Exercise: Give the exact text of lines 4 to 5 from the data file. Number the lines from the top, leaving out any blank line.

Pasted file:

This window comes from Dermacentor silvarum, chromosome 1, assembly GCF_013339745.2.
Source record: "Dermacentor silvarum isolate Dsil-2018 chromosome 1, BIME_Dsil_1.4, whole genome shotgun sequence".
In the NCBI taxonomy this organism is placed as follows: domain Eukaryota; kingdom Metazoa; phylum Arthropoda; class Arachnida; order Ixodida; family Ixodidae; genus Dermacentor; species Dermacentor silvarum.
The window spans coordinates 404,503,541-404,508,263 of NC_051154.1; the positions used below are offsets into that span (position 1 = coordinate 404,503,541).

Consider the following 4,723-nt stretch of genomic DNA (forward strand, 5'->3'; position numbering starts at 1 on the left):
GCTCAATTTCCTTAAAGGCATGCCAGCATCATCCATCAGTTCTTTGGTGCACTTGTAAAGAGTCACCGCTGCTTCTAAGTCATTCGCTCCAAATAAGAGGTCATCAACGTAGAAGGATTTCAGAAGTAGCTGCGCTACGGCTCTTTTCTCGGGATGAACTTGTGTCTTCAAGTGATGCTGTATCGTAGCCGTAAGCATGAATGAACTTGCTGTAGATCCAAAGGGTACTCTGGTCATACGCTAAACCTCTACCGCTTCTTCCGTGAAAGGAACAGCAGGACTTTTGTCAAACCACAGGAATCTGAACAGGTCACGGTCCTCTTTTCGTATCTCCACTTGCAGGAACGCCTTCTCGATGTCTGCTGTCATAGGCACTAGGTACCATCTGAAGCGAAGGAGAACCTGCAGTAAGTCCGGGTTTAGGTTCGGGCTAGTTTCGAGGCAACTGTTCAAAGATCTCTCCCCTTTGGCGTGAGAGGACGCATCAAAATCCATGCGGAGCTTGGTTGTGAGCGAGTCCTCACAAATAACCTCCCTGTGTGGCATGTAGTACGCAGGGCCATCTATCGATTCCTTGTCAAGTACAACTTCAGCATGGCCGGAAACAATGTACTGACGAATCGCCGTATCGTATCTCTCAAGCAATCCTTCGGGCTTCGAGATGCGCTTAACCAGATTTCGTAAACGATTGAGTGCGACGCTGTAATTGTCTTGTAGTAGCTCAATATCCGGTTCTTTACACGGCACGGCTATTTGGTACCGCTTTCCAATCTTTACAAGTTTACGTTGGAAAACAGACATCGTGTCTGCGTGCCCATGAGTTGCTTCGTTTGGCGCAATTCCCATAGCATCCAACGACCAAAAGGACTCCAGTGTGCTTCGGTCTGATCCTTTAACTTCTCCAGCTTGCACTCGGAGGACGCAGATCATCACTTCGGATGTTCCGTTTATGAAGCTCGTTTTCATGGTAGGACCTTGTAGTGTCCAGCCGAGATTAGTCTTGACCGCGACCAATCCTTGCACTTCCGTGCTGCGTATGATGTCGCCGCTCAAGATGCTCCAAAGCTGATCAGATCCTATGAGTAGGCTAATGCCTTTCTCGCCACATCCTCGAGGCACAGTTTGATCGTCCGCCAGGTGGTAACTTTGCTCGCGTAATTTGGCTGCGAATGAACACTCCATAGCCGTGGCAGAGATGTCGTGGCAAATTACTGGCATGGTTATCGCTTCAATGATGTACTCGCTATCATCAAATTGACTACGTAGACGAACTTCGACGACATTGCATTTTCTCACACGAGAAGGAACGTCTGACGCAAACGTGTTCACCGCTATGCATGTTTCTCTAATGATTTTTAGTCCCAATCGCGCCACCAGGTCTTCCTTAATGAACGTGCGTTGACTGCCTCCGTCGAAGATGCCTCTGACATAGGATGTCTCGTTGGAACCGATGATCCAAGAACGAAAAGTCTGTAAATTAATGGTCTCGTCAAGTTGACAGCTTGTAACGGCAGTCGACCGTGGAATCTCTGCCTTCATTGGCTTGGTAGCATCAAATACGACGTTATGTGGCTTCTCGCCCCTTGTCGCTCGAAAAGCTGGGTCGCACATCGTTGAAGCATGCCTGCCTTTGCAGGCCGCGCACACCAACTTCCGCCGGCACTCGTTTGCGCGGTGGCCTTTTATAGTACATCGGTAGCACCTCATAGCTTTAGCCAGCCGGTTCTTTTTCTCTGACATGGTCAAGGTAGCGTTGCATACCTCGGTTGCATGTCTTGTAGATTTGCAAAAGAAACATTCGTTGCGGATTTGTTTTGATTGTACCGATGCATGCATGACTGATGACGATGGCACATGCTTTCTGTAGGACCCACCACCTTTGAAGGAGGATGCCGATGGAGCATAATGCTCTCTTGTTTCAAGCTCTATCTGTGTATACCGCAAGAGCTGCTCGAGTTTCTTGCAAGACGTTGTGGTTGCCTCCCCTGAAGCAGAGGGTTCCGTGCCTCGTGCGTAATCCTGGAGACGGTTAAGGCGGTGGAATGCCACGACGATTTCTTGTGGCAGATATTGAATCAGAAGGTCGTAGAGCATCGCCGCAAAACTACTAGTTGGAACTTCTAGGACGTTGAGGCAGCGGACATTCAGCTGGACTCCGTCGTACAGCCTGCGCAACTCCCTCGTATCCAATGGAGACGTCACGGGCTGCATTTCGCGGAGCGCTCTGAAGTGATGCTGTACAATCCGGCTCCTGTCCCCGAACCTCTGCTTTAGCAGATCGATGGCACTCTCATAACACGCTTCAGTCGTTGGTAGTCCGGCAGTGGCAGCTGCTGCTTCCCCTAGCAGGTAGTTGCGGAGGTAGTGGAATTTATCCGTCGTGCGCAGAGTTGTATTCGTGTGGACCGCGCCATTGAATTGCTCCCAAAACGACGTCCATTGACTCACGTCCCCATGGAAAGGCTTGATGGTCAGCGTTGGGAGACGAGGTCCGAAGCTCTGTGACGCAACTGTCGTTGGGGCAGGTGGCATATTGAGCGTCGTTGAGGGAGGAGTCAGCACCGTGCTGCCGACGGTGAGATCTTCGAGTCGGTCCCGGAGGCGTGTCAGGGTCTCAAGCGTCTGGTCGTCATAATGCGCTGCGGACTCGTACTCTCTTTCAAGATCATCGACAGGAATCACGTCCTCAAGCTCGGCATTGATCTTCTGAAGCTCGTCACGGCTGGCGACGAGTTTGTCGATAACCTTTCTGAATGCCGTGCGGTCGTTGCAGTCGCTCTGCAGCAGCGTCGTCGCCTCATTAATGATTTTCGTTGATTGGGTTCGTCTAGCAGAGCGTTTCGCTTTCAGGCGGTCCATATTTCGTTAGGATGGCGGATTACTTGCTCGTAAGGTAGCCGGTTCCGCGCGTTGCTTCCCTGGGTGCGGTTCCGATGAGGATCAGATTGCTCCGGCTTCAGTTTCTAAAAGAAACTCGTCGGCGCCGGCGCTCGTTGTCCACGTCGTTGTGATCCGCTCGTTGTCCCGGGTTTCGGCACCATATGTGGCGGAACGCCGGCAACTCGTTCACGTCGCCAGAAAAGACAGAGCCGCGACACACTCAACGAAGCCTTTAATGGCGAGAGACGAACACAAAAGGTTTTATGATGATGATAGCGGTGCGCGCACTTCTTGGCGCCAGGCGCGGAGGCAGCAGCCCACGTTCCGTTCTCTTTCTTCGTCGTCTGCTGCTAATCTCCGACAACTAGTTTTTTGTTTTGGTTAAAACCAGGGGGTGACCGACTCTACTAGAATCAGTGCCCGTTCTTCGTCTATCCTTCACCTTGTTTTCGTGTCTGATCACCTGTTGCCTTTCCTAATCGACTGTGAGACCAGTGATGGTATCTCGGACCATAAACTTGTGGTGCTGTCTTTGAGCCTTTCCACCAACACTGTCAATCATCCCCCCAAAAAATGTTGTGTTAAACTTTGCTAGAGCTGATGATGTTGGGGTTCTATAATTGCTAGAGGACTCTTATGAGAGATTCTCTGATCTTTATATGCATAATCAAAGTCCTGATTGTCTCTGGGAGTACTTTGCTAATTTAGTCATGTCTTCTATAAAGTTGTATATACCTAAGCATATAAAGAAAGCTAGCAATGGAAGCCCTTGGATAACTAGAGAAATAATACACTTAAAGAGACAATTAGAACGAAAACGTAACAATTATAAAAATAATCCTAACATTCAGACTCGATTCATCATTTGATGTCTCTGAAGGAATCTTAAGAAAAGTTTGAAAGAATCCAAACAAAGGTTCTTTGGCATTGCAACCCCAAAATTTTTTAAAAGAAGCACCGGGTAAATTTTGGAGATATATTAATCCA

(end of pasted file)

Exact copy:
The window spans coordinates 404,503,541-404,508,263 of NC_051154.1; the positions used below are offsets into that span (position 1 = coordinate 404,503,541).

Consider the following 4,723-nt stretch of genomic DNA (forward strand, 5'->3'; position numbering starts at 1 on the left):